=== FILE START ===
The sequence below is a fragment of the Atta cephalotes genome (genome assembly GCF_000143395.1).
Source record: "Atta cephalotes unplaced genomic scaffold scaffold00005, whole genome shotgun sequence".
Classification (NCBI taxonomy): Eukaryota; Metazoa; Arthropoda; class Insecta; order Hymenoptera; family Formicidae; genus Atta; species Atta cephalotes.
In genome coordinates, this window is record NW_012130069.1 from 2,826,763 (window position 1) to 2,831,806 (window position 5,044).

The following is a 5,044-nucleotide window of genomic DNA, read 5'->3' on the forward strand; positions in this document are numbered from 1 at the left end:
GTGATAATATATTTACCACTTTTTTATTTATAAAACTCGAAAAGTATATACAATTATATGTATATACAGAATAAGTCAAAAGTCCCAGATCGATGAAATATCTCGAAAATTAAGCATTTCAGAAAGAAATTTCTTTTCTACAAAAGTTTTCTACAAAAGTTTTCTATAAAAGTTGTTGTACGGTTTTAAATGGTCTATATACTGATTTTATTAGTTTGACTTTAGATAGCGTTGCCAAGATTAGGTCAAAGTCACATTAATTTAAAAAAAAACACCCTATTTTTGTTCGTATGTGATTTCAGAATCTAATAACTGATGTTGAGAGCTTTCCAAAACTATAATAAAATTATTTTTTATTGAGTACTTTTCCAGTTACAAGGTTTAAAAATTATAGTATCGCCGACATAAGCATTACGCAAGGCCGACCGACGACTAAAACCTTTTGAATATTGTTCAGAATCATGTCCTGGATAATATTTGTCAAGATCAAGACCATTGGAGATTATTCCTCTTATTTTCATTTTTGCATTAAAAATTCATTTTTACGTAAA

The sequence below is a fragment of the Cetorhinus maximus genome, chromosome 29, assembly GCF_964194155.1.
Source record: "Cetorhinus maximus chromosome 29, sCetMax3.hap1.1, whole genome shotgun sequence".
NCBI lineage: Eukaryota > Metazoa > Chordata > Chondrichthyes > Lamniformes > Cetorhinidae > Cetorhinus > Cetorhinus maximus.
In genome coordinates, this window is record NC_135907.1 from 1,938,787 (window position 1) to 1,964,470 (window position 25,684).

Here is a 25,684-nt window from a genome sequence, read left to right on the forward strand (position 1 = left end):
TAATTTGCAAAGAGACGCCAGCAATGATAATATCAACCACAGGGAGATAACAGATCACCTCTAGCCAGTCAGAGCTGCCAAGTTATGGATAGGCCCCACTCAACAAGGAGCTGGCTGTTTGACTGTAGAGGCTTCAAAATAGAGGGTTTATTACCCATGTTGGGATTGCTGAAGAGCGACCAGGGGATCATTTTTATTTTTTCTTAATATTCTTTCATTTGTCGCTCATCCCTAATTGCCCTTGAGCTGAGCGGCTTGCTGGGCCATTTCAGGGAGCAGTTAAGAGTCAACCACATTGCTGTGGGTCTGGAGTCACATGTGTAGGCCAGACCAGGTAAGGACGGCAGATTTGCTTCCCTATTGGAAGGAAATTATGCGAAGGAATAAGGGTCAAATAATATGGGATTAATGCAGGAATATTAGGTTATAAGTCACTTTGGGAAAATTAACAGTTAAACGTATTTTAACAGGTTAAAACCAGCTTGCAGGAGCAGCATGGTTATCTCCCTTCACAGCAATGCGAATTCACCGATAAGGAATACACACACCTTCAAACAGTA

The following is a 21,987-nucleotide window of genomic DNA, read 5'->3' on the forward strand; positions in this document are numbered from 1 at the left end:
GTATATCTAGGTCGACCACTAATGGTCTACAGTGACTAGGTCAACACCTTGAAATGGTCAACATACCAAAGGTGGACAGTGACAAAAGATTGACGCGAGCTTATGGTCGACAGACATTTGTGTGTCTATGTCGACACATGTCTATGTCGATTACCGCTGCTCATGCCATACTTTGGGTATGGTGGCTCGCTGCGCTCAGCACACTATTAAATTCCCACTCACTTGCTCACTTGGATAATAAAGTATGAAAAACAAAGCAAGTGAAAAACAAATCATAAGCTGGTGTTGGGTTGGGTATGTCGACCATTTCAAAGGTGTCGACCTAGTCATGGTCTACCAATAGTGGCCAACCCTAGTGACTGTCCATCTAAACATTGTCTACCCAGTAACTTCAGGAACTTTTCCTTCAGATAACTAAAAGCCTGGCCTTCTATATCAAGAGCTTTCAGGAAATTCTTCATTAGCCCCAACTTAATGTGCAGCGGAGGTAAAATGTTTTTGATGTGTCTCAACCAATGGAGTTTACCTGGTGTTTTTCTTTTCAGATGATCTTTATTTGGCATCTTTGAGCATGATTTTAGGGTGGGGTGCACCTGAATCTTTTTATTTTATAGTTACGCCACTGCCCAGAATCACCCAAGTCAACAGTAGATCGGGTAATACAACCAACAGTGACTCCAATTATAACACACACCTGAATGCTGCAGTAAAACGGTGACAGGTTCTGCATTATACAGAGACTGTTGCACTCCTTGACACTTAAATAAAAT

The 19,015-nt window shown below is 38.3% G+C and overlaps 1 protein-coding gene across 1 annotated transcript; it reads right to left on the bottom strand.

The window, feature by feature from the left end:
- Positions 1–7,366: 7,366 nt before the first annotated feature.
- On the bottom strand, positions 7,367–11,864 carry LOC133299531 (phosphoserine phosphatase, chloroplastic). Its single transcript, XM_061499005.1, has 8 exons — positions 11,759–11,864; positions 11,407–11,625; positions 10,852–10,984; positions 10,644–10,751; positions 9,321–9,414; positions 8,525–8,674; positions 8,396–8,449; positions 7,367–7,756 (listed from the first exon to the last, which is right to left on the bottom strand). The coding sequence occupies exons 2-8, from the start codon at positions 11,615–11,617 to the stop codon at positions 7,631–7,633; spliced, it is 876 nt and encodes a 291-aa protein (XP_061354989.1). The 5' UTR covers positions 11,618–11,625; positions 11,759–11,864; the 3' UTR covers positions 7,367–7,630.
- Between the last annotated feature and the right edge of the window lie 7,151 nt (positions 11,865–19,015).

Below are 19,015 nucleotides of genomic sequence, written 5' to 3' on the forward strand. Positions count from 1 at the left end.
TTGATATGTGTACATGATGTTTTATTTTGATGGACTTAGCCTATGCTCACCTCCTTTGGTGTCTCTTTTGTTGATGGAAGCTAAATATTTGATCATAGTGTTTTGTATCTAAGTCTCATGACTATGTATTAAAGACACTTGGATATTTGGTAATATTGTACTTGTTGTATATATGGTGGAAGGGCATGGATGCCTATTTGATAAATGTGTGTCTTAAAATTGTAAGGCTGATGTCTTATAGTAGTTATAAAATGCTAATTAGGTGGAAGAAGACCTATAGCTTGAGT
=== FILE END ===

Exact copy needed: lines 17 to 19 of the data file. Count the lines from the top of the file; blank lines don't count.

- Positions 1–7,366: 7,366 nt before the first annotated feature.
- On the bottom strand, positions 7,367–11,864 carry LOC133299531 (phosphoserine phosphatase, chloroplastic). Its single transcript, XM_061499005.1, has 8 exons — positions 11,759–11,864; positions 11,407–11,625; positions 10,852–10,984; positions 10,644–10,751; positions 9,321–9,414; positions 8,525–8,674; positions 8,396–8,449; positions 7,367–7,756 (listed from the first exon to the last, which is right to left on the bottom strand). The coding sequence occupies exons 2-8, from the start codon at positions 11,615–11,617 to the stop codon at positions 7,631–7,633; spliced, it is 876 nt and encodes a 291-aa protein (XP_061354989.1). The 5' UTR covers positions 11,618–11,625; positions 11,759–11,864; the 3' UTR covers positions 7,367–7,630.
- Between the last annotated feature and the right edge of the window lie 7,151 nt (positions 11,865–19,015).